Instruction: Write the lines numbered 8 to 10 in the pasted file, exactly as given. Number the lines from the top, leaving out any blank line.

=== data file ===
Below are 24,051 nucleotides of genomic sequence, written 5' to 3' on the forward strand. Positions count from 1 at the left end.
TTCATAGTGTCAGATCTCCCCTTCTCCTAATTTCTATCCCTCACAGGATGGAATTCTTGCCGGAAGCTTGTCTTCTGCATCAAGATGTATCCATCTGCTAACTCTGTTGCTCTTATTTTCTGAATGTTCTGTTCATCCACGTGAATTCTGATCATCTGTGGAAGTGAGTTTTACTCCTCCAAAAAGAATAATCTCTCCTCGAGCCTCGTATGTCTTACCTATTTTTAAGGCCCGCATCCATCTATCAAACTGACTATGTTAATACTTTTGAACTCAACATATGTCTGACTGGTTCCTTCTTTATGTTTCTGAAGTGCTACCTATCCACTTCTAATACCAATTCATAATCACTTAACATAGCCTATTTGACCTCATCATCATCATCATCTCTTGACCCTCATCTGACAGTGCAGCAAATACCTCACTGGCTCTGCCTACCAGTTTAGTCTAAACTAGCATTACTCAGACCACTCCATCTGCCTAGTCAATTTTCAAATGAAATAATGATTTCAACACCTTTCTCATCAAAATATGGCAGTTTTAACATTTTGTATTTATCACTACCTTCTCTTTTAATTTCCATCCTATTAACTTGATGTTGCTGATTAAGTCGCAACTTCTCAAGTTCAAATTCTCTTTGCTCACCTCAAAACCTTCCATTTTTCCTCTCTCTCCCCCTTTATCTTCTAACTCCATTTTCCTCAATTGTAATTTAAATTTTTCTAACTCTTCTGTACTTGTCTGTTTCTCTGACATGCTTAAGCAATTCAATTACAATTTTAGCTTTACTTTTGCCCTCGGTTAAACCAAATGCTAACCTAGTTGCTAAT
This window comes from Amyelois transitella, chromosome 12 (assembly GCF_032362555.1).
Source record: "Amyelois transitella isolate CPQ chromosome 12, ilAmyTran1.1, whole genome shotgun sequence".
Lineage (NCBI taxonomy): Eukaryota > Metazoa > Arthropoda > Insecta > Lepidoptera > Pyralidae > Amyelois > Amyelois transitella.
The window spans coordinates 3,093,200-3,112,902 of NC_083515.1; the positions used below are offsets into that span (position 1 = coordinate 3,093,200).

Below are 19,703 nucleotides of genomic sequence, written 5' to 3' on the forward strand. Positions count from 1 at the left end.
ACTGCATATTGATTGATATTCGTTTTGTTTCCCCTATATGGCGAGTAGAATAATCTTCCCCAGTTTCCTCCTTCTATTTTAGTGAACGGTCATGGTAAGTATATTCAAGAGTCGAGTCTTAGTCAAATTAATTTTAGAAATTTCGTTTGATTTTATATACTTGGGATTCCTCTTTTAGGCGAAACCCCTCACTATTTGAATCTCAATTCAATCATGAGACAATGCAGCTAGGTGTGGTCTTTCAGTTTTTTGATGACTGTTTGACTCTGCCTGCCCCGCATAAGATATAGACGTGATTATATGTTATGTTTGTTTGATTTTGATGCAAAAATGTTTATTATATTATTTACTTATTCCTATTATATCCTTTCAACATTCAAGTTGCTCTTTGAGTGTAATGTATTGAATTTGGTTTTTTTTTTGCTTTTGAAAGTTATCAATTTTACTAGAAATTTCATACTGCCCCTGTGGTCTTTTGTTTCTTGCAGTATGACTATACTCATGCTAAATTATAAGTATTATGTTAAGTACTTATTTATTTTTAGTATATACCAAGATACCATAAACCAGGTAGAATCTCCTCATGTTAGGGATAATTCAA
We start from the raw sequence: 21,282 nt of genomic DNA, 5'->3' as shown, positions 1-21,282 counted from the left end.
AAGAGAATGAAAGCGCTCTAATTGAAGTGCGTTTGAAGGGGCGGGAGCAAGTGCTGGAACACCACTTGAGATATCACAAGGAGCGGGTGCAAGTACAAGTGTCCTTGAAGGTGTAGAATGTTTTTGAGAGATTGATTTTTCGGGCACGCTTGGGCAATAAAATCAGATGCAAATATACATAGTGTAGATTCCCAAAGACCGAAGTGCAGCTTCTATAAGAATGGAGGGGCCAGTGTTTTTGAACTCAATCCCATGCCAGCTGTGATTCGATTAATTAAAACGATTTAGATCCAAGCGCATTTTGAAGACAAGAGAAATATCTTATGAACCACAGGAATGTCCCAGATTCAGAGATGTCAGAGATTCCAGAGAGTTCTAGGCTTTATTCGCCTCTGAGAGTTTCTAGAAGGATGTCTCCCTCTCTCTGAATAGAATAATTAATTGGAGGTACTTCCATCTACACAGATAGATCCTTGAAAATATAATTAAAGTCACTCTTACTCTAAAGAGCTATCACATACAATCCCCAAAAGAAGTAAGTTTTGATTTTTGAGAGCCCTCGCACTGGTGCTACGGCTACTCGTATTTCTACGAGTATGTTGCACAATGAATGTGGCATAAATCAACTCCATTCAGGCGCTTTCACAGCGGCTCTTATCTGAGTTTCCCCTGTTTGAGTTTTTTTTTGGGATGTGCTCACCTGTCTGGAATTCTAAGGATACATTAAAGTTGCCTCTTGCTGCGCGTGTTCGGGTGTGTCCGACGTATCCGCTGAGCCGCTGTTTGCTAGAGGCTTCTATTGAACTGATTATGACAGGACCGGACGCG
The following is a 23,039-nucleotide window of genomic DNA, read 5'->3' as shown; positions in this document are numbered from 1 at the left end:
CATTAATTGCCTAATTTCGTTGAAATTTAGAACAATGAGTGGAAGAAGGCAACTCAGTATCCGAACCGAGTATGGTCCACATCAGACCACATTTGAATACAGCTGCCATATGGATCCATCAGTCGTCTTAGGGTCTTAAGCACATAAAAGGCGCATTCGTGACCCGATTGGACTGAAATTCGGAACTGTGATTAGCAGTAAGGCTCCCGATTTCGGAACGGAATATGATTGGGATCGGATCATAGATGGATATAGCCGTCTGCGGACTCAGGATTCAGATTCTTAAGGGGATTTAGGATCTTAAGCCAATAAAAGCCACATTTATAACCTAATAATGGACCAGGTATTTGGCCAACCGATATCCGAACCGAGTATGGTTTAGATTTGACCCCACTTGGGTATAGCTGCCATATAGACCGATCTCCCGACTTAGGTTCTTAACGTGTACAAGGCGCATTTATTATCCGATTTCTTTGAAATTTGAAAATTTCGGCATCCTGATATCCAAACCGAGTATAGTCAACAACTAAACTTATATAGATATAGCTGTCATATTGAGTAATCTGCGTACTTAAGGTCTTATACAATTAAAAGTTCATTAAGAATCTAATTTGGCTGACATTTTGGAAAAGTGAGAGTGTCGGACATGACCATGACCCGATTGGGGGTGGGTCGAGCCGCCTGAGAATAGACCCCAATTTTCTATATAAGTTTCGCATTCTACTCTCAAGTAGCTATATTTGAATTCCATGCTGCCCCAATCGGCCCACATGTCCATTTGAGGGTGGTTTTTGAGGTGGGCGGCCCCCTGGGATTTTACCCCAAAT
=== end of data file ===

ACTGCATATTGATTGATATTCGTTTTGTTTCCCCTATATGGCGAGTAGAATAATCTTCCCCAGTTTCCTCCTTCTATTTTAGTGAACGGTCATGGTAAGTATATTCAAGAGTCGAGTCTTAGTCAAATTAATTTTAGAAATTTCGTTTGATTTTATATACTTGGGATTCCTCTTTTAGGCGAAACCCCTCACTATTTGAATCTCAATTCAATCATGAGACAATGCAGCTAGGTGTGGTCTTTCAGTTTTTTGATGACTGTTTGACTCTGCCTGCCCCGCATAAGATATAGACGTGATTATATGTTATGTTTGTTTGATTTTGATGCAAAAATGTTTATTATATTATTTACTTATTCCTATTATATCCTTTCAACATTCAAGTTGCTCTTTGAGTGTAATGTATTGAATTTGGTTTTTTTTTTGCTTTTGAAAGTTATCAATTTTACTAGAAATTTCATACTGCCCCTGTGGTCTTTTGTTTCTTGCAGTATGACTATACTCATGCTAAATTATAAGTATTATGTTAAGTACTTATTTATTTTTAGTATATACCAAGATACCATAAACCAGGTAGAATCTCCTCATGTTAGGGATAATTCAA
We start from the raw sequence: 21,282 nt of genomic DNA, 5'->3' as shown, positions 1-21,282 counted from the left end.
AAGAGAATGAAAGCGCTCTAATTGAAGTGCGTTTGAAGGGGCGGGAGCAAGTGCTGGAACACCACTTGAGATATCACAAGGAGCGGGTGCAAGTACAAGTGTCCTTGAAGGTGTAGAATGTTTTTGAGAGATTGATTTTTCGGGCACGCTTGGGCAATAAAATCAGATGCAAATATACATAGTGTAGATTCCCAAAGACCGAAGTGCAGCTTCTATAAGAATGGAGGGGCCAGTGTTTTTGAACTCAATCCCATGCCAGCTGTGATTCGATTAATTAAAACGATTTAGATCCAAGCGCATTTTGAAGACAAGAGAAATATCTTATGAACCACAGGAATGTCCCAGATTCAGAGATGTCAGAGATTCCAGAGAGTTCTAGGCTTTATTCGCCTCTGAGAGTTTCTAGAAGGATGTCTCCCTCTCTCTGAATAGAATAATTAATTGGAGGTACTTCCATCTACACAGATAGATCCTTGAAAATATAATTAAAGTCACTCTTACTCTAAAGAGCTATCACATACAATCCCCAAAAGAAGTAAGTTTTGATTTTTGAGAGCCCTCGCACTGGTGCTACGGCTACTCGTATTTCTACGAGTATGTTGCACAATGAATGTGGCATAAATCAACTCCATTCAGGCGCTTTCACAGCGGCTCTTATCTGAGTTTCCCCTGTTTGAGTTTTTTTTTGGGATGTGCTCACCTGTCTGGAATTCTAAGGATACATTAAAGTTGCCTCTTGCTGCGCGTGTTCGGGTGTGTCCGACGTATCCGCTGAGCCGCTGTTTGCTAGAGGCTTCTATTGAACTGATTATGACAGGACCGGACGCG